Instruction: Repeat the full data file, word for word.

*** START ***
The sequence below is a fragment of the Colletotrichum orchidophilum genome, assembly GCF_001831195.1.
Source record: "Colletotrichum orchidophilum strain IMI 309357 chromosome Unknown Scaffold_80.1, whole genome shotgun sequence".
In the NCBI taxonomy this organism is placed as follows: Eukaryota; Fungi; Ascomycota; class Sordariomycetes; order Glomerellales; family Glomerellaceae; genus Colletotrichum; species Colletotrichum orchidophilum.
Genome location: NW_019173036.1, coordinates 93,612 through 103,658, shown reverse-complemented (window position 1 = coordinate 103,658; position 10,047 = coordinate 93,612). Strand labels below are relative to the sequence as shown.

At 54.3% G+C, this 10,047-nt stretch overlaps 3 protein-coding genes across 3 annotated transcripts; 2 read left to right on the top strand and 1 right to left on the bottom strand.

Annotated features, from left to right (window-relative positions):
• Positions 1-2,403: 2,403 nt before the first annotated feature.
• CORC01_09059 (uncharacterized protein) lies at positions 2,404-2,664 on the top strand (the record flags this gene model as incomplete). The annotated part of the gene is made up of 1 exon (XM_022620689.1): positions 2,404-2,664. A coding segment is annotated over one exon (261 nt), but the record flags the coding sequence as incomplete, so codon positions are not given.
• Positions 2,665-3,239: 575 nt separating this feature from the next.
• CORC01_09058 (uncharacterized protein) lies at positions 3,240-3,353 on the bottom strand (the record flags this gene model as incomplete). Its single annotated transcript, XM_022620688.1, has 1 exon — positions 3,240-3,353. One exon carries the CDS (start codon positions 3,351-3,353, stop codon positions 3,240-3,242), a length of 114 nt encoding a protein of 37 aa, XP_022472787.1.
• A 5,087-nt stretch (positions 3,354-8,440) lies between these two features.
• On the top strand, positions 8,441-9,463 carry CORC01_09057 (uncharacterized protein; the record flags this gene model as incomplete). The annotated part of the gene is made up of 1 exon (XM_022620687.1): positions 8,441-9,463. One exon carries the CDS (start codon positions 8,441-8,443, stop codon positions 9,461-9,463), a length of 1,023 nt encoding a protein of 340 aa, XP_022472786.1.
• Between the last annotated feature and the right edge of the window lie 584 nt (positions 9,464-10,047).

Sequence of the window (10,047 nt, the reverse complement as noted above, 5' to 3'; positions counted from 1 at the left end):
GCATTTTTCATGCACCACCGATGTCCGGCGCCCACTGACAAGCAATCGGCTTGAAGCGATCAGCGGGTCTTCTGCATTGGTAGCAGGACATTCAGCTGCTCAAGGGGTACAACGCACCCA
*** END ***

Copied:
The sequence below is a fragment of the Colletotrichum orchidophilum genome, assembly GCF_001831195.1.
Source record: "Colletotrichum orchidophilum strain IMI 309357 chromosome Unknown Scaffold_80.1, whole genome shotgun sequence".
In the NCBI taxonomy this organism is placed as follows: Eukaryota; Fungi; Ascomycota; class Sordariomycetes; order Glomerellales; family Glomerellaceae; genus Colletotrichum; species Colletotrichum orchidophilum.
Genome location: NW_019173036.1, coordinates 93,612 through 103,658, shown reverse-complemented (window position 1 = coordinate 103,658; position 10,047 = coordinate 93,612). Strand labels below are relative to the sequence as shown.

At 54.3% G+C, this 10,047-nt stretch overlaps 3 protein-coding genes across 3 annotated transcripts; 2 read left to right on the top strand and 1 right to left on the bottom strand.

Annotated features, from left to right (window-relative positions):
• Positions 1-2,403: 2,403 nt before the first annotated feature.
• CORC01_09059 (uncharacterized protein) lies at positions 2,404-2,664 on the top strand (the record flags this gene model as incomplete). The annotated part of the gene is made up of 1 exon (XM_022620689.1): positions 2,404-2,664. A coding segment is annotated over one exon (261 nt), but the record flags the coding sequence as incomplete, so codon positions are not given.
• Positions 2,665-3,239: 575 nt separating this feature from the next.
• CORC01_09058 (uncharacterized protein) lies at positions 3,240-3,353 on the bottom strand (the record flags this gene model as incomplete). Its single annotated transcript, XM_022620688.1, has 1 exon — positions 3,240-3,353. One exon carries the CDS (start codon positions 3,351-3,353, stop codon positions 3,240-3,242), a length of 114 nt encoding a protein of 37 aa, XP_022472787.1.
• A 5,087-nt stretch (positions 3,354-8,440) lies between these two features.
• On the top strand, positions 8,441-9,463 carry CORC01_09057 (uncharacterized protein; the record flags this gene model as incomplete). The annotated part of the gene is made up of 1 exon (XM_022620687.1): positions 8,441-9,463. One exon carries the CDS (start codon positions 8,441-8,443, stop codon positions 9,461-9,463), a length of 1,023 nt encoding a protein of 340 aa, XP_022472786.1.
• Between the last annotated feature and the right edge of the window lie 584 nt (positions 9,464-10,047).

Sequence of the window (10,047 nt, the reverse complement as noted above, 5' to 3'; positions counted from 1 at the left end):
GCATTTTTCATGCACCACCGATGTCCGGCGCCCACTGACAAGCAATCGGCTTGAAGCGATCAGCGGGTCTTCTGCATTGGTAGCAGGACATTCAGCTGCTCAAGGGGTACAACGCACCCA